Exactly 42 years ago today, Elektra Records released American Gothic the third album by singer-songwriter David Ackles. American Gothic was produced by Bernie Taupin, Elton John's long-term collaborator, and conducted by Robert Kirby, best known for his work on Nick Drake's Five Leaves Left and Bryter Layter. Pictured below is my own copy of the album that I managed to find for €5 on a recent dig.
David Ackles - American Gothic (Elektra Records, 1972)
The sleeve is in very good condition with only minor edgewear and the vinyl is in excellent condition, I was really surprised that this copy still had the original lyric sheet and on closer inspection I discovered that this was in fact a white label Elektra Radio Promo copy.
American Gothic takes its name from the famous 1930 Grant Wood painting of a farmer standing beside his daughter infront of their farmhouse. The farmer holding the pitchfork represents hard labour and the farmer's daughter dressed in a colonial print apron suggests domesticity. Ackles parodied the painting on the back of the album's sleeve with his wife Janice.
American Gothic by Grant Wood (1930, oil on beaverboard)
American Gothic is a quintessential American record, steeped in American imagery but it was recorded in London, on the back sleeve Ackles explains: "It is now two years since the last album... I've been living in England for part of that time in a house in the country with apple trees and swans and a river running past the back porch. It seems like you get a sharper perspective on your own country when you're away from it, so the time has been a great help in a lot of ways. This album is a result of distance and peace and a lot of patience and kindness from a lot of friends."
In the liner notes of the 2000 reissue of the album Bernie Taupin told Richie Unterberger: "Why go to England to record an album so steeped in American imagery? He always said to me that in order to get a perspective of your own country, you have to leave it. I believe that's very true. He certainly encompassed it in that record."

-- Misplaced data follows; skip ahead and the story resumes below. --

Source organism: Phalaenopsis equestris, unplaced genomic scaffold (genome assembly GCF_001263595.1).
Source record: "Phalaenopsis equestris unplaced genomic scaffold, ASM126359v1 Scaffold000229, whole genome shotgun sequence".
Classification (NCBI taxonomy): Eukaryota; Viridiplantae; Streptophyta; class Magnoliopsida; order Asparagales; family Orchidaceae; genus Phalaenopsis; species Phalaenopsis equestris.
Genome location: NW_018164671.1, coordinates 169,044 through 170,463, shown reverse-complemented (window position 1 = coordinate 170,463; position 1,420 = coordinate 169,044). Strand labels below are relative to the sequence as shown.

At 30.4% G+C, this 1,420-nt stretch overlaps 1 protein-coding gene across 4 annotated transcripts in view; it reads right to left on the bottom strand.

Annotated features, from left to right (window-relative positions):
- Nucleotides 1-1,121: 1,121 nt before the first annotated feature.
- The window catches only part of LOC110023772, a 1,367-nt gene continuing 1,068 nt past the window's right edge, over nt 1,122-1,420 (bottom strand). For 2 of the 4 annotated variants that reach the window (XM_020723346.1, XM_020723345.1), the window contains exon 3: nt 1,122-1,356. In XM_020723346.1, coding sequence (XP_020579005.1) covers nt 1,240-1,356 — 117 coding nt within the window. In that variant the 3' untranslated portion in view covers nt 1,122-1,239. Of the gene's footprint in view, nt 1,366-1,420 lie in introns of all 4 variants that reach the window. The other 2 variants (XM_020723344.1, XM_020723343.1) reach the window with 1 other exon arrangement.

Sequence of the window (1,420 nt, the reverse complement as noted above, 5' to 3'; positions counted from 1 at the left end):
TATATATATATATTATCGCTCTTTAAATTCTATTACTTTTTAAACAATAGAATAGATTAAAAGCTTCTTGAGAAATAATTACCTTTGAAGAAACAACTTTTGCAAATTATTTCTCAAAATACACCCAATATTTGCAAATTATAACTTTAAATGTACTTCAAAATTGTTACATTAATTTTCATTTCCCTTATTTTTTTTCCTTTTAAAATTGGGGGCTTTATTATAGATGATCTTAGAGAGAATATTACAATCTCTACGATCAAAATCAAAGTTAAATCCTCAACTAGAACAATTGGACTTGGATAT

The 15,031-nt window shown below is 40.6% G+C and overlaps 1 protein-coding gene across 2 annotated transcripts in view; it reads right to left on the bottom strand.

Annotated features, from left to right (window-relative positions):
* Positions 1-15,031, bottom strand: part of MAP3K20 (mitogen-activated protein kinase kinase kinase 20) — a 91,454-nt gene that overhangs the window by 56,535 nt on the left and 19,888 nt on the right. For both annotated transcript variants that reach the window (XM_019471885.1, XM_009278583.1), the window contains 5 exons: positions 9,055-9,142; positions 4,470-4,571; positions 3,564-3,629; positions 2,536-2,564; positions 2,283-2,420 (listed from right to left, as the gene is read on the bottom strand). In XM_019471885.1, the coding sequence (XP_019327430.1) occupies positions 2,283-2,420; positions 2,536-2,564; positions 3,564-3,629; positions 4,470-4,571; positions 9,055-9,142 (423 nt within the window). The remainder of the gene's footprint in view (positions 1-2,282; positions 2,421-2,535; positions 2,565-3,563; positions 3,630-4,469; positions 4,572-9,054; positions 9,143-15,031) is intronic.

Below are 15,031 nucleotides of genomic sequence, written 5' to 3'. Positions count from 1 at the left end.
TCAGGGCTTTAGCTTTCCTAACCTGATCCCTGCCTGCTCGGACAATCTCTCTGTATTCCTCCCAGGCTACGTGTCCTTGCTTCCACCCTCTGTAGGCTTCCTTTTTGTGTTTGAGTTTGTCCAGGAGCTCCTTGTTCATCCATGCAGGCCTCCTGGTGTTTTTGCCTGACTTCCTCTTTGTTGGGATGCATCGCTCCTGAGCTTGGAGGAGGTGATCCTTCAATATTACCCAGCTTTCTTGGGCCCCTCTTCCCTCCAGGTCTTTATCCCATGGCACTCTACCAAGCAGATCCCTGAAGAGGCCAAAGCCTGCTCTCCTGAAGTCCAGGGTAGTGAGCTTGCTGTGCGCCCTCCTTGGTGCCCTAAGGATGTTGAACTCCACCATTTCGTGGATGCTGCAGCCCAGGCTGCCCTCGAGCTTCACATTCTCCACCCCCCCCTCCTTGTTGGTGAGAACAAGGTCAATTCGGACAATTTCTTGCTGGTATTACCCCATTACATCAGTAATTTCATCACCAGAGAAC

Press Advert for American Gothic
Elektra gave Ackles a big budget for the record and indeed the pre-release of American Gothic was hyped by the label as can be seen in the above print advert. The connection with Bernie Taupin came after Ackles had co-headlined with Elton John at The Troubadour in LA in 1970. The record didn't perform as expected and it would be the last he recorded for the label. Ackles would record one more album, Five & Dime for CBS Records in 1973. Ackles died in 1999.
American Gothic is definitely worth checking out, for me it's up there with Lou Christie's Paint America Love in the lost classics pile. Brian Mathieson's description of Ackles in his obituary for The Independent sums it up perfectly: "The title track of American Gothic said in four minutes what it took David Lynch a complete television series to describe. He then went on to produce a series of vignettes that summed up life in his home country in the late 20th century."
Elektra White Label Promo - Radio Station Copy
Further Reading: Ptolemaic Terrascope has an interview with Ackles from 1998 here.